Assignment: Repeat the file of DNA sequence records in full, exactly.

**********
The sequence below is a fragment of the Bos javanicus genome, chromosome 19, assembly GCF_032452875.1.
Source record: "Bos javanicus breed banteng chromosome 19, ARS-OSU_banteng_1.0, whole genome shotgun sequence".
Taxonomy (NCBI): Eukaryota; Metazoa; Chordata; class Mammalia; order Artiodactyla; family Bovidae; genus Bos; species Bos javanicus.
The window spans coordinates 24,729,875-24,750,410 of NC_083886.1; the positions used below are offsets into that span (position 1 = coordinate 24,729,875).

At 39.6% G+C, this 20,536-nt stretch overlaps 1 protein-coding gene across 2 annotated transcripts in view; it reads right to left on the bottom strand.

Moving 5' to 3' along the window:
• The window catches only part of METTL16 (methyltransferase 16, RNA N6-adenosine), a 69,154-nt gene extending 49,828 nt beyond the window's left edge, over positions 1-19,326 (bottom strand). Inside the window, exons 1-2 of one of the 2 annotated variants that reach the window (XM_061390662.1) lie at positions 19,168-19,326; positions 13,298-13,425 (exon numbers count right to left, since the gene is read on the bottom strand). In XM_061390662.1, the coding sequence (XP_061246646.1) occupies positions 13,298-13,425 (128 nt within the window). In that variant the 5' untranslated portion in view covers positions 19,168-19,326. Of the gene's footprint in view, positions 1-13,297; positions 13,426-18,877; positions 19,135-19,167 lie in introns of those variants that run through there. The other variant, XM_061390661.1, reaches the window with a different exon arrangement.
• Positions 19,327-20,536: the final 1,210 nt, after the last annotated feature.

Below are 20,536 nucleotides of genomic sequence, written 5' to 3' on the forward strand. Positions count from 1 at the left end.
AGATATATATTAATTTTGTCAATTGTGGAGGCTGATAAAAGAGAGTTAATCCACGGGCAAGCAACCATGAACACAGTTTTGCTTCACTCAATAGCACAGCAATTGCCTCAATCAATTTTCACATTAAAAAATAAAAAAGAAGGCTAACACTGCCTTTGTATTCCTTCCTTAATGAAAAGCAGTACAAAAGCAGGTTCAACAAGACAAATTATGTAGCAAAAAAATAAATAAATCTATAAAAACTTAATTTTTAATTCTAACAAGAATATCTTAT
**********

The sequence below is a fragment of the Bos javanicus genome, chromosome 19, assembly GCF_032452875.1.
Source record: "Bos javanicus breed banteng chromosome 19, ARS-OSU_banteng_1.0, whole genome shotgun sequence".
Taxonomy (NCBI): Eukaryota; Metazoa; Chordata; class Mammalia; order Artiodactyla; family Bovidae; genus Bos; species Bos javanicus.
The window spans coordinates 24,729,875-24,750,410 of NC_083886.1; the positions used below are offsets into that span (position 1 = coordinate 24,729,875).

At 39.6% G+C, this 20,536-nt stretch overlaps 1 protein-coding gene across 2 annotated transcripts in view; it reads right to left on the bottom strand.

Moving 5' to 3' along the window:
• The window catches only part of METTL16 (methyltransferase 16, RNA N6-adenosine), a 69,154-nt gene extending 49,828 nt beyond the window's left edge, over positions 1-19,326 (bottom strand). Inside the window, exons 1-2 of one of the 2 annotated variants that reach the window (XM_061390662.1) lie at positions 19,168-19,326; positions 13,298-13,425 (exon numbers count right to left, since the gene is read on the bottom strand). In XM_061390662.1, the coding sequence (XP_061246646.1) occupies positions 13,298-13,425 (128 nt within the window). In that variant the 5' untranslated portion in view covers positions 19,168-19,326. Of the gene's footprint in view, positions 1-13,297; positions 13,426-18,877; positions 19,135-19,167 lie in introns of those variants that run through there. The other variant, XM_061390661.1, reaches the window with a different exon arrangement.
• Positions 19,327-20,536: the final 1,210 nt, after the last annotated feature.

Below are 20,536 nucleotides of genomic sequence, written 5' to 3' on the forward strand. Positions count from 1 at the left end.
AGATATATATTAATTTTGTCAATTGTGGAGGCTGATAAAAGAGAGTTAATCCACGGGCAAGCAACCATGAACACAGTTTTGCTTCACTCAATAGCACAGCAATTGCCTCAATCAATTTTCACATTAAAAAATAAAAAAGAAGGCTAACACTGCCTTTGTATTCCTTCCTTAATGAAAAGCAGTACAAAAGCAGGTTCAACAAGACAAATTATGTAGCAAAAAAATAAATAAATCTATAAAAACTTAATTTTTAATTCTAACAAGAATATCTTAT